Date of Award


Document Type

Open Access Dissertation


Mechanical Engineering


College of Engineering and Computing

First Advisor

Tanvir I. Farouk


The primary scientific explorations of this thesis work are to better understand (a) microgravity fire-suppression of untested extinguisher, (b) combustion kinetic model refinement of renewable fuel butanol (C4H9OH) isomers, and (c) directly induced cool flame dynamics of higher n-alkane fuels from an isolated small droplet combustion perspective employing computational fluid dynamics with comprehensive chemical kinetics. The chronological development of the research direction shifts from a relatively small fuel like methanol (CH3OH) to heavier straight paraffinic fuel n-decane (n-C10H22). The first installment of the thesis is directed towards answering the feasibility of thennewly considered fire suppressant xenon (Xe) for microgravity space application by the National Aeronautics and Space Administration (NASA). Methanol was used as model fuel to assess the combustion behavior under xenon-rich environment. The comprehensive analysis revealed that xenon promotes longer burning time and higher flame temperature compared to existing other diluents/extinguishers and can support hot flame with much lesser oxygen content than its counterparts. The exceptionally low thermal diffusivity of xenon is identified to be responsible for the significantly higher peak gas temperature and prolonged burn time. This detailed analysis clearly debilitates the potential of xenon as a next-generation fire-suppressant for microgravity applications and helped NASA in safeguard financial investment for International Space Station (ISS) experiments using xenon.

The second installment of the thesis outlines the efforts directed towards improving the gas phase kinetic model of butanol isomers based on droplet combustion experiments and computations. This is a unique contribution where the traditional gasphase experiment/theory-driven kinetic model is further refined in light of critical recommendations from the droplet combustion analysis. The comprehensive kinetic model of Sarathy et al. (Combust. Flame, 2012) is one of the two widely used model for butanol isomers which has been extensively validated against homogeneous gas phase experiments. The numerical simulation of the butanol droplet combustion experiments at atmospheric conditions predicted the faster burning rate and larger flame diameter using the above model. An exhaustive perturbation analysis is carried on chemical, thermodynamic and transport parameters influences (while simultaneously isolating their cross-influences) to pinpoint the root cause of faster burning tendency of the model. The synthesized results from this huge variable-matric perturbation revealed that the isomerspecific species transport parameters were culpable, and recommendations were made to update those Lennard-Jones potential parameters. Once updated, the computational predictions significantly improves for the Sarathy et al. model based on the feedback from droplet combustion.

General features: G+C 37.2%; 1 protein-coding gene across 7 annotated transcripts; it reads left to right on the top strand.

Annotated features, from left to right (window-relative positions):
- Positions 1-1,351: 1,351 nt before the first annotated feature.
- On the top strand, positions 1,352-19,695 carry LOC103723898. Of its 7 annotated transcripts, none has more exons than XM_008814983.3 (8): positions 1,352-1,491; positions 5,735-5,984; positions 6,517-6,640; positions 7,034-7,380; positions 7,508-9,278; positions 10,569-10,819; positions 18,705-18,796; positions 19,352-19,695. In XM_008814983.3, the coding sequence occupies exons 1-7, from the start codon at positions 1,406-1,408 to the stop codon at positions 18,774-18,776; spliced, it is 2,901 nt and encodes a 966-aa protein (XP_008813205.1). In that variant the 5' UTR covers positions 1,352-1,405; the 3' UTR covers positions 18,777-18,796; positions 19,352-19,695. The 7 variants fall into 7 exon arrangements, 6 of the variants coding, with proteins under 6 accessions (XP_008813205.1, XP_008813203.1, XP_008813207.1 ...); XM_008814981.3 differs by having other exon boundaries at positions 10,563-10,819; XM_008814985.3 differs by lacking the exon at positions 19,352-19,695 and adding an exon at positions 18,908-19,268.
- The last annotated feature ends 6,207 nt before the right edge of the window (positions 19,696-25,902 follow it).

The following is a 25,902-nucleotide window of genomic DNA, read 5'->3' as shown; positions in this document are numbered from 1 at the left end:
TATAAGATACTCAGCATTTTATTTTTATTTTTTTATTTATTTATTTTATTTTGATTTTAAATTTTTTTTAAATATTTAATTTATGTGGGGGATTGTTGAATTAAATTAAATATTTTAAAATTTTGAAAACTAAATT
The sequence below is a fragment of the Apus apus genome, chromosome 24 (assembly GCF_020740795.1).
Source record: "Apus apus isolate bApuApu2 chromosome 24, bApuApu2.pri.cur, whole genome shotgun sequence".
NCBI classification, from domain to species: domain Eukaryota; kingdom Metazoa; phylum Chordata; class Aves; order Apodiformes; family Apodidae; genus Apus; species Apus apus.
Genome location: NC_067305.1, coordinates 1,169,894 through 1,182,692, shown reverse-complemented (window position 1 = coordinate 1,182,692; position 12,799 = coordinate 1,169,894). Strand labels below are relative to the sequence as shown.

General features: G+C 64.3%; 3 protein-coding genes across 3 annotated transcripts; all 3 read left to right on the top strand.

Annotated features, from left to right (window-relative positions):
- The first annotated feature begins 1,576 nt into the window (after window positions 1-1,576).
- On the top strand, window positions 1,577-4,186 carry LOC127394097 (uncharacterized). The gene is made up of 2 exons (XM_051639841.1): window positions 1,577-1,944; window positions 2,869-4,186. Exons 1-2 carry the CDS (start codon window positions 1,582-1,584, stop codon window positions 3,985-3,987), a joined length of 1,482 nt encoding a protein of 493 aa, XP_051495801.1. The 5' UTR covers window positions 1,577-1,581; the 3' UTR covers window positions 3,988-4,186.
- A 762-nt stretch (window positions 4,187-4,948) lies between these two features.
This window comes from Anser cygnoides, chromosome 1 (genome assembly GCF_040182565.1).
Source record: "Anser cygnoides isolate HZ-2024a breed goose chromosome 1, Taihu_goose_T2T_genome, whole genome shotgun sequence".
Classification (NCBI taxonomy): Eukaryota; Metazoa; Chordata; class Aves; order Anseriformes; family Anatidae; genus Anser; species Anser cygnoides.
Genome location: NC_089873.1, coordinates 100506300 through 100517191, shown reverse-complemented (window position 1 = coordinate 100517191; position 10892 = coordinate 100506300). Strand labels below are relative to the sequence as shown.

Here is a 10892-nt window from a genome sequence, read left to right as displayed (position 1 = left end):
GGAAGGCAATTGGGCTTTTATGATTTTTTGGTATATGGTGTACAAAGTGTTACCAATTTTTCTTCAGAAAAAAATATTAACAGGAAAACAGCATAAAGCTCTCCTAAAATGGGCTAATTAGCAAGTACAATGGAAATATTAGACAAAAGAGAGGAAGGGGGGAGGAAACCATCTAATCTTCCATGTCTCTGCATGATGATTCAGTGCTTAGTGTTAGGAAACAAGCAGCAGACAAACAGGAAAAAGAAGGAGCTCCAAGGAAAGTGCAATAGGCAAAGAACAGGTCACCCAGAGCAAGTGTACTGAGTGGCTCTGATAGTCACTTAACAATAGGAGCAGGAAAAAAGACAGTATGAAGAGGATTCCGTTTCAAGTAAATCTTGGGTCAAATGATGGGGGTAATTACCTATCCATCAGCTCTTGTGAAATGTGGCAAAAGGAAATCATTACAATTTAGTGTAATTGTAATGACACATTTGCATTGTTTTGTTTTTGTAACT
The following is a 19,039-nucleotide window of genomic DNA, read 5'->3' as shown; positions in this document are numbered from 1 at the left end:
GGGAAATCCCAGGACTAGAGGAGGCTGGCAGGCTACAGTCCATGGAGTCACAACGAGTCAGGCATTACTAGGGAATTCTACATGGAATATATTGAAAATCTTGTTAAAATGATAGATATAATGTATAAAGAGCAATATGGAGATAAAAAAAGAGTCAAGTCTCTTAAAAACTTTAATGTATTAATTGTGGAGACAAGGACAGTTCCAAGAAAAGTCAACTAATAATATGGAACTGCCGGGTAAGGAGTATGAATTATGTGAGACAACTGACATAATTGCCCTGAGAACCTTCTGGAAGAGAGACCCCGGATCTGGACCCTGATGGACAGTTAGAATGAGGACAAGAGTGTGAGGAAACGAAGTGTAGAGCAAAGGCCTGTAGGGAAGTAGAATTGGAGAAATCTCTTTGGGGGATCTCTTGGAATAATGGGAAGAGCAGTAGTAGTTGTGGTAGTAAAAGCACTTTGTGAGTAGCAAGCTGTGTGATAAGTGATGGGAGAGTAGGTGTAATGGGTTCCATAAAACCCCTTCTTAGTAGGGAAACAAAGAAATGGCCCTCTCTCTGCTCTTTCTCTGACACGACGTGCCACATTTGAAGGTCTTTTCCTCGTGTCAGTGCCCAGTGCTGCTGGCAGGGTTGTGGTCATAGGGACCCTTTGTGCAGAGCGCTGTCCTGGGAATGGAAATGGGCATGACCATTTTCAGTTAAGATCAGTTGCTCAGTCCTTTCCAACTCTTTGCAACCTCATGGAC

The final segment of the thesis discusses the direct initiation of cool flame combustion for submillimeter-sized higher n-alkane droplets (n-heptane and n-decane) for possible terrestrial experiments without the necessity of radiative extinction as frequently encountered onboard the ISS experiments. It has been found that the dimensionality of the droplet (Do = 0.5 mm) statistically reduces the possibility of achieving direct cool flame burn for the droplet by simply varying the ignition energy initiation. Therefore, it was conceptualized that a combination of a reduced ignition source and induction chemistry modulation may hold the possibility of direct initiation of cool flame for n-C7H16 and n-C10H22 even in ground-based drop tower experiments. To facilitate this idea, we numerically investigate the droplet combustion under selective ozone (O3) augmented ambient where O3 serves as an induction chemistry modulator through its liberation of atomic O via molecular decomposition. The available atomic O then reacts with the surrounding fuel producing OH radical, and eventually water and heat. This latter heat input acts as a secondary thermal feedback to the droplet surface maintaining steady surface burning rate which then stabilizes the cool flame very near the droplet surface. It was found that the fuel physical properties, especially flash point, play a decisive role in determining the nature of the initial cool flame dynamics and the ozone requirements. Higher flash point fuel (here, n-C10H22) is likely to undergo initial dumped cool flame oscillation than its lower value counterpart (n-C7H16) and will require higher O3 loading under identical ambient. In the near-limit condition, such directly introduced cool flame fails to attain a steady burn and enters into a continuously evolving oscillatory cool flame. Analyses further indicate that the dynamic interaction of degenerate chain branching and chain termination/propagation reaction classes of QOOH (Q=CnH2n) species associated with the low-temperature kinetic regimes, and continuous fuel leakage across the flame location contribute to the ever-increasing trends of the oscillation magnitude.